Objective: To compare the short-term effects of postural drainage (PD), oscillating positive expiratory pressure (using the FLUTTER device), and expiration with the glottis open in the lateral posture (ELTGOL) on oxygen saturation, pulmonary function, and sputum production in patients with an acute exacerbation of chronic bronchitis.
Design: A prospective, randomized study.
Setting: A clinical ward.
Patients: Ten patients with chronic bronchitis exacerbation received PD, FLUTTER, and ELTGOL by the same respiratory therapist at about the same time of day on separate days and in random order.
Main outcome measures: Oxygen saturation and pulmonary function were measured before, immediately after, and 15 minutes and 1 hour after each treatment. Improvement in sputum production was measured by total sputum wet weight immediately after and for 1 hour after treatment.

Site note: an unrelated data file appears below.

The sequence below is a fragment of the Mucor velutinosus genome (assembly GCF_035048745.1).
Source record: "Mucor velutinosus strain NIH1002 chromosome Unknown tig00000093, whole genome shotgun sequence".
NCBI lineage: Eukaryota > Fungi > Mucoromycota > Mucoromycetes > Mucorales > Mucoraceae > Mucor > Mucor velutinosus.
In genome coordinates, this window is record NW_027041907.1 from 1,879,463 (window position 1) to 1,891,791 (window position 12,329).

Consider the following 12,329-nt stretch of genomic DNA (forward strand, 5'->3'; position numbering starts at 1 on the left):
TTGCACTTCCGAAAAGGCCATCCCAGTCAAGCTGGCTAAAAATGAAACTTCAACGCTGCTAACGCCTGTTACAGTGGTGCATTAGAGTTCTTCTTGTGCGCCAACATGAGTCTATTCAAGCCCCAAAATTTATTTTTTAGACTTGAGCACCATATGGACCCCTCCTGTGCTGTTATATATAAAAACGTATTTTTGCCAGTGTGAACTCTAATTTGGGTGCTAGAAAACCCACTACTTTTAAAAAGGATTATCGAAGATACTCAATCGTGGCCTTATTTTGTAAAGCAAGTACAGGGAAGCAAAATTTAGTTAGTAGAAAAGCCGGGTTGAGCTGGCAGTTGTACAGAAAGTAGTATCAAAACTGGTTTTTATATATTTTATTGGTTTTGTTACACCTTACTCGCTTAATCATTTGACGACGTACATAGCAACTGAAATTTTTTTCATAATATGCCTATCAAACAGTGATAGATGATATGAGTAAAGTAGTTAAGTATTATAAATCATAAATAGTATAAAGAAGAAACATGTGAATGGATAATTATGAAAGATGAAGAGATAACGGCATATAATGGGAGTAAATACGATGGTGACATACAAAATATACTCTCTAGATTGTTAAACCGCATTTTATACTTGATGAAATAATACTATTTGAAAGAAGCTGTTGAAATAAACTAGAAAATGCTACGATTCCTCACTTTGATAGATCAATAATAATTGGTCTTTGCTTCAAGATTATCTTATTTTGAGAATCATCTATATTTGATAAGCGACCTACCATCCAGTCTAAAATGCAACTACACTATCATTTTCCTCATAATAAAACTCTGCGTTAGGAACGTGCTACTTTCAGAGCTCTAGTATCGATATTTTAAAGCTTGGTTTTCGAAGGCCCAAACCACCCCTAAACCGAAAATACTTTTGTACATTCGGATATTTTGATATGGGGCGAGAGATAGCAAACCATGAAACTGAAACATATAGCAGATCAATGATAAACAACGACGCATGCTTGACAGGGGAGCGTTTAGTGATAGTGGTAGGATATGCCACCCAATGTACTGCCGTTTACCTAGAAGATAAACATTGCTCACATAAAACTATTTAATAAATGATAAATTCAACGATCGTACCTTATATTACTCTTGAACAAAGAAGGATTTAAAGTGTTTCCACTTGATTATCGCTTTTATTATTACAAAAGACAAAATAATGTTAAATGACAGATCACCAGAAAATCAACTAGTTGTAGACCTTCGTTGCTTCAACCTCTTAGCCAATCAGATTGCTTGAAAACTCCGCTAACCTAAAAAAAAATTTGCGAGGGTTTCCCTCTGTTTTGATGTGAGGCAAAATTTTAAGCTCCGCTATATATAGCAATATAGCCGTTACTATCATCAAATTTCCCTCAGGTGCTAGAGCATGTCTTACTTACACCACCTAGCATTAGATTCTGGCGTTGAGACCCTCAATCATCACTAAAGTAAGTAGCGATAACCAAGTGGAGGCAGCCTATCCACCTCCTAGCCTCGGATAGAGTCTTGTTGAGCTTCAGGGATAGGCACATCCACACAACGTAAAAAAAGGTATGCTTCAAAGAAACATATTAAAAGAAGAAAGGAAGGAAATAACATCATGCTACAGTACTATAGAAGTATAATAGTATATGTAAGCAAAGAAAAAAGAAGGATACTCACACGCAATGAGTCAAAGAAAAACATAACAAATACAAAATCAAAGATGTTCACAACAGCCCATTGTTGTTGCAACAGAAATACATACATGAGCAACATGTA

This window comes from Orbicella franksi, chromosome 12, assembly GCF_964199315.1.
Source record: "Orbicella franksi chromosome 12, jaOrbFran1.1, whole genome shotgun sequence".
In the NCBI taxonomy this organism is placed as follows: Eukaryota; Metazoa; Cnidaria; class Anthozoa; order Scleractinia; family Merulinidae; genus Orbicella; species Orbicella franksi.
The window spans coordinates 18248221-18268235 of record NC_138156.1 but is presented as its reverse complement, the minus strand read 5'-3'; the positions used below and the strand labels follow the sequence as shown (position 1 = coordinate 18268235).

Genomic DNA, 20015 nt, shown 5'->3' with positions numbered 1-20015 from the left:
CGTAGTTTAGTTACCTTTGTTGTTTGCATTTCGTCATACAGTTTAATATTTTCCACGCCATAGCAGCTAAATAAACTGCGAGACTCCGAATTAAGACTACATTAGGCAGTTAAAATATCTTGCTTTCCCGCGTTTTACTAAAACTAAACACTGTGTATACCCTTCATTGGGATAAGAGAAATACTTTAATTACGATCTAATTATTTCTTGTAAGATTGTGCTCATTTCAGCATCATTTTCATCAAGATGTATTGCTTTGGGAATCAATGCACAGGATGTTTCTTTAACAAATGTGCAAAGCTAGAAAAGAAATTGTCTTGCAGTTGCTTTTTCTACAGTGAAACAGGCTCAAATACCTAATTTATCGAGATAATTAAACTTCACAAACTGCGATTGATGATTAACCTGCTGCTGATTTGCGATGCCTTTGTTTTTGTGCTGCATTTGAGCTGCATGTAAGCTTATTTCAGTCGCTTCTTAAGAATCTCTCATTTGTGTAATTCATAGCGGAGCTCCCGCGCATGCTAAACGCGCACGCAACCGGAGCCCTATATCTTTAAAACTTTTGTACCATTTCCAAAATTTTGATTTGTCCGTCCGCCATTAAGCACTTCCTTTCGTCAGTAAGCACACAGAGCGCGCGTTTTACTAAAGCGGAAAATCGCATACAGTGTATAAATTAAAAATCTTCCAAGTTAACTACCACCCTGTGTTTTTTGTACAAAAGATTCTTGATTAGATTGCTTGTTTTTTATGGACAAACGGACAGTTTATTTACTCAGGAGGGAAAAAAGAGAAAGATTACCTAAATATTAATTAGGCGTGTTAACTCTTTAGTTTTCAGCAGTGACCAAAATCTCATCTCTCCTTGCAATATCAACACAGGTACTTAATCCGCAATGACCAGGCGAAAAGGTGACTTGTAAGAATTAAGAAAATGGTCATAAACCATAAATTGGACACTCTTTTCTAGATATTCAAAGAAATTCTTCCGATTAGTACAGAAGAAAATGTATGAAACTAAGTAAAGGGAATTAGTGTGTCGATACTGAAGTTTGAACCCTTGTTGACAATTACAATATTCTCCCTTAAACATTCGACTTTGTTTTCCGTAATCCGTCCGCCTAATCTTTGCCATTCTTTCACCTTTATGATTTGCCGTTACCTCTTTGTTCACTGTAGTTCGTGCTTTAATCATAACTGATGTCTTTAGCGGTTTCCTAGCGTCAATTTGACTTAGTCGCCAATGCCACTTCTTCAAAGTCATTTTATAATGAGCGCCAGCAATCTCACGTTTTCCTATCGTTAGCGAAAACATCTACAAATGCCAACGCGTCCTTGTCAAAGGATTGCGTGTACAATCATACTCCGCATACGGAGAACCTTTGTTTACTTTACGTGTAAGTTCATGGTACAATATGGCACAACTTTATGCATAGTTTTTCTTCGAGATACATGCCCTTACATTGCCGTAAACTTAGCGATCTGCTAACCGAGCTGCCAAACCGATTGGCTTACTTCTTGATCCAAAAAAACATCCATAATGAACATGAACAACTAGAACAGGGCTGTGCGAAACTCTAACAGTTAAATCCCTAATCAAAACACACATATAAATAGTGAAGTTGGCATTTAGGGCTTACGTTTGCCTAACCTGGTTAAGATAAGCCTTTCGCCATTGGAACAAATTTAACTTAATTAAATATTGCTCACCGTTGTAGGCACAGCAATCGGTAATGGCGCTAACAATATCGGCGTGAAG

Interventions: PD consisted of positioning the patients in a posture that allows bronchial drainage by gravity. FLUTTER is a device that is claimed to combine oscillating positive expiratory pressure with oscillations of the airflow. ELTGOL is an airway clearance technique that uses lateral posture and different lung volumes to control expiratory flow rate to avoid airway compression. The total time spent for treatments was 30 minutes.
Results: All techniques were well tolerated, and oxygen saturation and pulmonary function did not change significantly during and after treatments. Thirty minutes after the beginning of treatment, sputum production increased significantly with all techniques, but during the 1 hour after the end of treatment, it was significantly larger with FLUTTER (from 15.0 +/- 8.6g to 19.0 +/- 9.3g, p < .01) and ELTGOL (from 17.0 +/- 7.0g to 20.6 +/- 6.9g, p < .02) than with PD (from 15.5 +/- 4.0g to 17.5 +/- 3.7g, NS).
Conclusions: All three treatments were safe and effective in removing secretions without causing undesirable effects on oxygen saturation, but FLUTTER and ELTGOL techniques were more effective in prolonging secretion removal in chronic bronchitis exacerbation than was the PD method.